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A sporadic case of unilateral acrokeratoelastoidosis in Saudi Arabia: a case report



Acrokeratoelastoidosis is a rare condition characterized by bilateral multiple hyperkeratotic papules on the palms, soles, and dorsum of the hands and feet. To the best of our knowledge, only around 40 cases of acrokeratoelastoidosis have been reported worldwide, which are mostly familial.

Case presentation

We report the first case from Saudi Arabia in a 5-year-old Saudi girl of Arabian origin, who presented symptoms of acrokeratoelastoidosis with unilateral sporadic keratosis on her left hand and left foot. We also review the clinical and histopathologic features, etiology, differential diagnosis and its treatment.


Given the rarity of acrokeratoelastoidosis, little is known about the disease. Further studies are required to understand the pathogenesis of the disease for better treatment options. Additional case reports of acrokeratoelastoidosis will help in recognizing risk factors, patient characteristics, environmental influences and possibly new etiological factors.

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Acrokeratoelastoidosis (AKE) is a rare type of palmoplantar keratosis that manifests as round or oval papules distributed along the marginal borders of the palms and soles. Reported cases are either sporadic or familial where the familial cases are mostly autosomal dominant. Several treatments have been tried with variable success. The most common histopathologic features of AKE are hyperkeratosis, acanthosis and elastorrhexis. Here, we present a case of AKE in a 5-year-old Saudi girl and a review of the literature for the clinical presentation, histopathologic features, etiology, differential diagnosis, and treatment of the disease.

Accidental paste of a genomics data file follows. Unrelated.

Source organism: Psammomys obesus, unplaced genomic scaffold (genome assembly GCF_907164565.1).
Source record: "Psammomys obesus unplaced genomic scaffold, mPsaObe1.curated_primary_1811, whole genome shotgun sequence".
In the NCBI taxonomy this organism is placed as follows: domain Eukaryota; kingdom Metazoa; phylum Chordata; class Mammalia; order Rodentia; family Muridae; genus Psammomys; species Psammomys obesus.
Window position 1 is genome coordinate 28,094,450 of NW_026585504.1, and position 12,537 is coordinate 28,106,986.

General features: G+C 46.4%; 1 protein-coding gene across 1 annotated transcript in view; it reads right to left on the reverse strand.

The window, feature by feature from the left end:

AKE was first described by the Brazilian dermatologist, Oswaldo Costa in 1953 [1, 2]. It is one of the rare groups of diseases that are believed to be due to some unknown pathophysiological process where genetic variations or heredity may be one of the main causal factors. AKE was believed to have a racial predilection towards Arabs and Negroes; although this hypothesis has been challenged [3].

For the differential diagnosis of AKE, focal acral hyperkeratosis has a similar clinical appearance, but during histopathological examination, elastorrhexis is not seen and alterations are confined to the epidermis (hyperkeratosis and acanthosis) [3]. Another condition with a similar clinical appearance to AKE is marginal keratoelastoidosis, which is generally associated with intense sun exposure, marked actinic damage, and genetic inheritance. This condition includes: focal acral hyperkeratoses, AKE, papulotranslucent acrokeratoderma, mosaic acral keratosis, and punctuate palmoplantar keratoderma [3]. Other conditions that should be taken into consideration in the differential diagnosis of AKE include acrokeratosis verruciformis of Hopf, degenerative collagenous plaques, and punctate palmoplantar keratoderma [4]. An association with systemic and localized scleroderma was reported by Yoshinaga and Tajima, raising the question of an autoimmune process [5, 6]. Awareness of AKE with appropriate clinical examination confirmed by a skin biopsy can facilitate its diagnosis. To the best of our knowledge there is no published report of AKE from Saudi Arabia and, therefore, we believe that this is the first case report from our country.